Everyday, more than 10 Malaysians are tested HIV positive.

In Philippines, local responses to HIV/AIDS epidemic boosted by UN-backed plan:

"The United Nations is helping the Philippines tackle the mounting number of new HIV cases by putting local governments in the vanguard of the battle, mobilizing more than 1,000 officials and over 250 activists so far across 17 regions in the South-East Asian country."


Everyday, more than 10 Malaysians are tested HIV positive. While according to the Malaysian government, the epidemic is largely dominated by injecting drug users, this is mainly because of the mandatory HIV test forced on drug users while the rest of the population goes almost undetected. My concern is on the heterosexual transmission as in 2008, 27% of new reported cases were attributed to heterosexual unsafe sex. In 2004, it was 20%.  


Number of HIV Infection 1986-2008


I'm deeply concern about the prevention, intervention and support services for refugees and migrant workers in Malaysia. As it is, this community is not well-represented in the HIV/AIDS circles, and I suspect its because they are foreigners that less focus and funding are allocated for intervention programmes for them. 


Would the government conduct a national evaluation of the effectiveness of services and project-funding of NGOs? What about NGOs? Will they produce a shadow report of the situation in this country to be advocated and submitted to the government and United Nations? What about embarking on an evaluation exercise of the UN's role in Malaysia?  


You won't find much info in http://www.infosihat.gov.my/penyakit/Dewasa/HIV_AIDS.php that would empower people living and affected with HIV/AIDS; interestingly enough at the time of drafting this note that the government's AIDS/STD  Section http://dph.gov.my/aids was not functioning.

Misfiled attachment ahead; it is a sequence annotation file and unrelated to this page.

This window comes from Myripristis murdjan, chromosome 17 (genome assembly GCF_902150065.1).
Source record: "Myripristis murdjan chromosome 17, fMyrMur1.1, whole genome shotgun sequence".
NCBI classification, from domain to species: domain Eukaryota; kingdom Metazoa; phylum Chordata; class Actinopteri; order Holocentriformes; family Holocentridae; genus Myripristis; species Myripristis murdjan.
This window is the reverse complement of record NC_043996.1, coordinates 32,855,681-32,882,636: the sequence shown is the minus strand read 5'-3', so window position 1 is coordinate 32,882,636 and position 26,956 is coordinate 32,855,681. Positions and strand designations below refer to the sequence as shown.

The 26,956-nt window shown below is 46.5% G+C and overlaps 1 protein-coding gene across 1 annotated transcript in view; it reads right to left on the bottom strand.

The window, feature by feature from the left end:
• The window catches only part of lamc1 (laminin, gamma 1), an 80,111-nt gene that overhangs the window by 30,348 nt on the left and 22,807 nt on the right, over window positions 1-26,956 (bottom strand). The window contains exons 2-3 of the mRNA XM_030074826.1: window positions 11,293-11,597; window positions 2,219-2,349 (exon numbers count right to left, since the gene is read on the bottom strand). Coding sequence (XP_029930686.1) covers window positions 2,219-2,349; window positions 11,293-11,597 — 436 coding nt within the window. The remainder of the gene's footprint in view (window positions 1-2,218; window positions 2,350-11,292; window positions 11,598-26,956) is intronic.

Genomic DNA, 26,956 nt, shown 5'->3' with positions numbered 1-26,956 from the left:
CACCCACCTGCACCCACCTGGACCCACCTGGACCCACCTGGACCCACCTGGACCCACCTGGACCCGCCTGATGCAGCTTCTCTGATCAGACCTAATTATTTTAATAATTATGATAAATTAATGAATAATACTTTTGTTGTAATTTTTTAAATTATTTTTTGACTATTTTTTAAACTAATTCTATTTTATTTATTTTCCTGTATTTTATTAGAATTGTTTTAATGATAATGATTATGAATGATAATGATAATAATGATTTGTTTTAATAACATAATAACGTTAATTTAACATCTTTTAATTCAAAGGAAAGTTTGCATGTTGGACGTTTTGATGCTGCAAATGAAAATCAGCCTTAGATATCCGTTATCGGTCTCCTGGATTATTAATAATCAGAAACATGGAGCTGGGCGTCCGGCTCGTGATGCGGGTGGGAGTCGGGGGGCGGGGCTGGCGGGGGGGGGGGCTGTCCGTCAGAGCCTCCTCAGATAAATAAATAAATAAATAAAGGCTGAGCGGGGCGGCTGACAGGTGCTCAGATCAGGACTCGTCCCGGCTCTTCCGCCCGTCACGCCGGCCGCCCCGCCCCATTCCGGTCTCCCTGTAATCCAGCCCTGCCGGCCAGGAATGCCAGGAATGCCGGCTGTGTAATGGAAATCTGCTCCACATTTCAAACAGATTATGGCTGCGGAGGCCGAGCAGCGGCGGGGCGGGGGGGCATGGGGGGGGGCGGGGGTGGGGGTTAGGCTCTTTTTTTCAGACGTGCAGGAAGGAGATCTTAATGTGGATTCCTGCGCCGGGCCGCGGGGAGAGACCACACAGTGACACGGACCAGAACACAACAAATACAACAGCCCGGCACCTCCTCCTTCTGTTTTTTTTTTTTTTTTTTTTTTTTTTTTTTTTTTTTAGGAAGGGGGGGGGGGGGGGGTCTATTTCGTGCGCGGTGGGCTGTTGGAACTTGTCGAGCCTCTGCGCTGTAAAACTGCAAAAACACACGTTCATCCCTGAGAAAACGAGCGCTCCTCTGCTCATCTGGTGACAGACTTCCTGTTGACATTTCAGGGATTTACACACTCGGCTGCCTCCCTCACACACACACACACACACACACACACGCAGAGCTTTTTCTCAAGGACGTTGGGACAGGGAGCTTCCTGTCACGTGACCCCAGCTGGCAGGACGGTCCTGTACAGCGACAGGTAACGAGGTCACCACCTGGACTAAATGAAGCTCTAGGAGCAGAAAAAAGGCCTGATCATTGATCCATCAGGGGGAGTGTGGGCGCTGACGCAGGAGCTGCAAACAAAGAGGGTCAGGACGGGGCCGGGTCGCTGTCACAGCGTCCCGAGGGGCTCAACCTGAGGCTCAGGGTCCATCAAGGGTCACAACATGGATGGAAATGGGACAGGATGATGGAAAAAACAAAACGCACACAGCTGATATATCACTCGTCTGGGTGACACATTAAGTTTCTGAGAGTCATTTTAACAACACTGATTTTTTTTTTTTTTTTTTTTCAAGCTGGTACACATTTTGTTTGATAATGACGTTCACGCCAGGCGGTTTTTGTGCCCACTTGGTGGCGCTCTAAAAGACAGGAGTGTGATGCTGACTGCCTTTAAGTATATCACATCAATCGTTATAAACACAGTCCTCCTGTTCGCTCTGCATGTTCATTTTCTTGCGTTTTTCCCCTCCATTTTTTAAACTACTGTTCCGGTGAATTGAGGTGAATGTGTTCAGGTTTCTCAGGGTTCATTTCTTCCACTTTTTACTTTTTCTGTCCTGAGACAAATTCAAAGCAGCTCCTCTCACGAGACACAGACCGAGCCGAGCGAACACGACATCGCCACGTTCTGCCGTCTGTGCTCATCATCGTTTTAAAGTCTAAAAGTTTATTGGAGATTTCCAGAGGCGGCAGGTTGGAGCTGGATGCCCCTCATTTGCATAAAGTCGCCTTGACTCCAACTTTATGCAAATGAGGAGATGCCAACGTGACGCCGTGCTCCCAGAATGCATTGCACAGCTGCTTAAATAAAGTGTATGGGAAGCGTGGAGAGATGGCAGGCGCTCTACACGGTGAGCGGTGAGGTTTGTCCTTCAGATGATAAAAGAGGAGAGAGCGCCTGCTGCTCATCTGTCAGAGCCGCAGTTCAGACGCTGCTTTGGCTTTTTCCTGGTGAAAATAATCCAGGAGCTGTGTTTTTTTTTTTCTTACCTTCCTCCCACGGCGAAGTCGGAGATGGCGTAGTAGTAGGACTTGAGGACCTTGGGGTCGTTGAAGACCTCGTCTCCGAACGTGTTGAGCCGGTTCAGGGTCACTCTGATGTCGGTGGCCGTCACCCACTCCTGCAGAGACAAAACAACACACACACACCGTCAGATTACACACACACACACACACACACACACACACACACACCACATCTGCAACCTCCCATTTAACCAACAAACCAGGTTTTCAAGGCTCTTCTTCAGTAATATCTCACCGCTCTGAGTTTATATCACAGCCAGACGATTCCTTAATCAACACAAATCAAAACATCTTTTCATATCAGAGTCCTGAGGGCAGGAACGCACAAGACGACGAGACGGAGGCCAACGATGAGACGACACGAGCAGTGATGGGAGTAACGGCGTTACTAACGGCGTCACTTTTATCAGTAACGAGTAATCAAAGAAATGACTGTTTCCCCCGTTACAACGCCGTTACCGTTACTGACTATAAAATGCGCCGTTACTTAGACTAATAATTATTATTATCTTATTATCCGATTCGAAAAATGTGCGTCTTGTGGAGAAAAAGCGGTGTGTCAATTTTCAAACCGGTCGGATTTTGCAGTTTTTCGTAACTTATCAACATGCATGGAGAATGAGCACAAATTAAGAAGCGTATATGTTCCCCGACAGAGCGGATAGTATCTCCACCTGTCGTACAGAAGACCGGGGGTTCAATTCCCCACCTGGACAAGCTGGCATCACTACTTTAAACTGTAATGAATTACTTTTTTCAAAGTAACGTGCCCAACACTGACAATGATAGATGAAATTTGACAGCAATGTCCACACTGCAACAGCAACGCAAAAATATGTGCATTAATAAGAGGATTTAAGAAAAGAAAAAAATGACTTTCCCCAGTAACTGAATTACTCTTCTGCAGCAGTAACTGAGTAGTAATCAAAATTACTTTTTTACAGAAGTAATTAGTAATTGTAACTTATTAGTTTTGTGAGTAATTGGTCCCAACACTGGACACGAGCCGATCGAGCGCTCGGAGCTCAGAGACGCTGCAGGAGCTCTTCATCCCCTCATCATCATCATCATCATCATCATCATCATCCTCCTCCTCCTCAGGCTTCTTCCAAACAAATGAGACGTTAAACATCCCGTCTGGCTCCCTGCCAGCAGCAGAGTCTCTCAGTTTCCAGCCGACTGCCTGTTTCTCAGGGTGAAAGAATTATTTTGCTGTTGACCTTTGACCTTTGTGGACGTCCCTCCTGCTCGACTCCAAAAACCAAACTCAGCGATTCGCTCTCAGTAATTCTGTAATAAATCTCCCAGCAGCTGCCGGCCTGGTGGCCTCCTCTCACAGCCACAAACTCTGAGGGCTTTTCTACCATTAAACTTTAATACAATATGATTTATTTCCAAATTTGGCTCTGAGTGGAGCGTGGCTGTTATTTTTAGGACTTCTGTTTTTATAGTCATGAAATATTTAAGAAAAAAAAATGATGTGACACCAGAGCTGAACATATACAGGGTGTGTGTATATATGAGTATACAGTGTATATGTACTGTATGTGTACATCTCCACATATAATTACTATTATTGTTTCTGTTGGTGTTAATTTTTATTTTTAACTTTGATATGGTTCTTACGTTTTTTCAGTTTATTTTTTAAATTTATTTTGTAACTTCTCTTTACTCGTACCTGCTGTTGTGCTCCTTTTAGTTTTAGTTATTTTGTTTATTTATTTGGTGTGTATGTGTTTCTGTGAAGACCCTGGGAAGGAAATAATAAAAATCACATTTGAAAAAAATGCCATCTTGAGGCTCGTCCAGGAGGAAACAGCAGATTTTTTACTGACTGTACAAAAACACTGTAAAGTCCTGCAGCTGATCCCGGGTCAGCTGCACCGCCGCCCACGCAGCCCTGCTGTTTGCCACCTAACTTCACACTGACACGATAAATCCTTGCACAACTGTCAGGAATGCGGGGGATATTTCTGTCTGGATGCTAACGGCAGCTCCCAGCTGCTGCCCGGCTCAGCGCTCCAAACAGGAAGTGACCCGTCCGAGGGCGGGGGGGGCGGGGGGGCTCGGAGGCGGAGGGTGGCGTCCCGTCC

Stigma, prejudice and discrimination against most-at-risk population (MARP), refugees and vulnerable out-of-school young people are common. To my knowledge there are no youth-friendly programmes for harm reduction (drugs) for young people using designer drugs that enables young people to run the activities, as NGOs (ignorant amateurs) see no connection to and between young people using these drugs, 'chemsex' and HIV transmission unlike sharing of infected needles. This discrimination and prejudice towards injecting users is disgusting and offensive. 


The fact is many NGOs in Malaysia are unhappy with the Malaysian AIDS Council, due to internal strife, ego-inflamed "activists", monstrous NGO bureaucracy, funding allocation and their lack of courage (no balls) to advocate their issues to MAC. While MAC is no perfect angel, it is supposed to represent its 40+ partner organisations and advocate their issues to the government. But what do you expect from a bourgeois-based, yuppie secretariat that claims to understand community issues? Its also interesting that MAC offers a higher wage system compared to what NGO employees are earning. 




By the way, what are the community issues anyway? 


Similar to many countries in South East Asia, NGOs are busy fighting among themselves, primarily for funding allocation (presently courtesy of the Global Fund which pumps in millions), and the opportunity to participate in international conferences (more like sponsored vacation to many) under the pretext of representing their country. The effort to request for project funding has been entangled by red tape, similar to how businesses would apply for tender to a government project. Sounds like NGOs are merely acting as contractors for the client which is the government. 


I've worked on street-based HIV/AIDS and harm reduction programmes since 1996, collaborating with MARP in the effort to enable community participation and representation. Sadly when we talk about the indicators of success of NGOs or individuals, we have failed miserably. Why? Simply because in Malaysia, more than 10 people are tested HIV positive every day. 
   

Popular posts from this blog

An Open Letter to the Occupy Wall Street Activists